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Constitutional cannabis: Pushing federal cannabis legalization from the conservative front

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Don Young Letter

U.S. Rep. Don Young co-authored a letter to President Biden urging him to remove cannabis as a Schedule I drug to make the plant more accessible for research and medical use. Schedule I drugs are defined as having no accepted medical use and carrying a high risk of harm and abuse. 

U.S. Rep. Don Young, known as Dean of the House, is the oldest and longest-serving member of Congress. The founder of the Cannabis Caucus in Congress, Young is arguably the most influential political leader in America pushing to legalize cannabis on the federal level. For Young, the advocacy is a constitutional issue that touches on individual freedom and state’s rights. In 2021, Young co-sponsored the first GOP-led bill to repeal federal cannabis prohibition.

The Congressman took time from his busy schedule as a Congressman to discuss how his views as a conservative Republican compel him to support ending federal laws against cannabis and supporting Alaska cannabis businesses. “As the party of individual liberty and states’ rights, cannabis reform is in our wheelhouse,” Young said. Read more about Young’s views and advocacy in the Q&A below:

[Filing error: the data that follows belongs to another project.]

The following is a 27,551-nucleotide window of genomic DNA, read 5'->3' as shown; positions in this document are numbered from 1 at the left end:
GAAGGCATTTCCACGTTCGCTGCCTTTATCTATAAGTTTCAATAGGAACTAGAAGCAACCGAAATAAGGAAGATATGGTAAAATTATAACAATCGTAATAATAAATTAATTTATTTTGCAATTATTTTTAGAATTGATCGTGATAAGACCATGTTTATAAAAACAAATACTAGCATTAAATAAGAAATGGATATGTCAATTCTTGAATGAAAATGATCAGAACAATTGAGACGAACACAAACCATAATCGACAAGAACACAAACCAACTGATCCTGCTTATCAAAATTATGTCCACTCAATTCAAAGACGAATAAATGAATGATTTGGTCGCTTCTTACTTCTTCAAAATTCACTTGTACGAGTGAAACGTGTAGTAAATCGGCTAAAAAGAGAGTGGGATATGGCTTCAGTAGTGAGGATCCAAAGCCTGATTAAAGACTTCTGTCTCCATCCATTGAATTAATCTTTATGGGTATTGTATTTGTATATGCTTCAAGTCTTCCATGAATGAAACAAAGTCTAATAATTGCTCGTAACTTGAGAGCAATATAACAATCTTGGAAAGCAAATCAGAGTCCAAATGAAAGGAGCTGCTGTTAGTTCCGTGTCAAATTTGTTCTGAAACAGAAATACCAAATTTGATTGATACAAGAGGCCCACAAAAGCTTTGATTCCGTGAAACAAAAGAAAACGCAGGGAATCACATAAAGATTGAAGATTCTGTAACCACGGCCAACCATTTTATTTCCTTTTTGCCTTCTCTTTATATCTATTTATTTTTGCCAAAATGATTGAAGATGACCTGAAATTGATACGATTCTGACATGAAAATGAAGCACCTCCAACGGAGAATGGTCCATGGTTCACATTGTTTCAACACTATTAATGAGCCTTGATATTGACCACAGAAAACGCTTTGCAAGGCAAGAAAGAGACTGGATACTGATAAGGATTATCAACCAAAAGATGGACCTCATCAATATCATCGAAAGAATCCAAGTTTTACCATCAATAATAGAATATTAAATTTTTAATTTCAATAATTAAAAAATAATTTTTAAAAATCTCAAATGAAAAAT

Q: As a founding member of the Cannabis Caucus, you are among the strongest voices in Congress for marijuana reform as a state’s rights issue. Can you discuss this?

A: When I was sworn into Congress, I took an oath to defend the United States Constitution. As Members of Congress, we don’t get to pick and choose which amendments to the Constitution we defend; they must all be defended. My constituents chose to legalize adult-use marijuana in 2014, and it is Alaska’s 10th Amendment right to set their own cannabis policies. Co-founding the Cannabis Caucus was a commonsense step to help defend Alaska and educate other Members of Congress on the topic. It gives me an elevated platform to make the case to my colleagues on both sides that our archaic federal cannabis policy must be reformed, and states that have acted to set their own policies must be protected.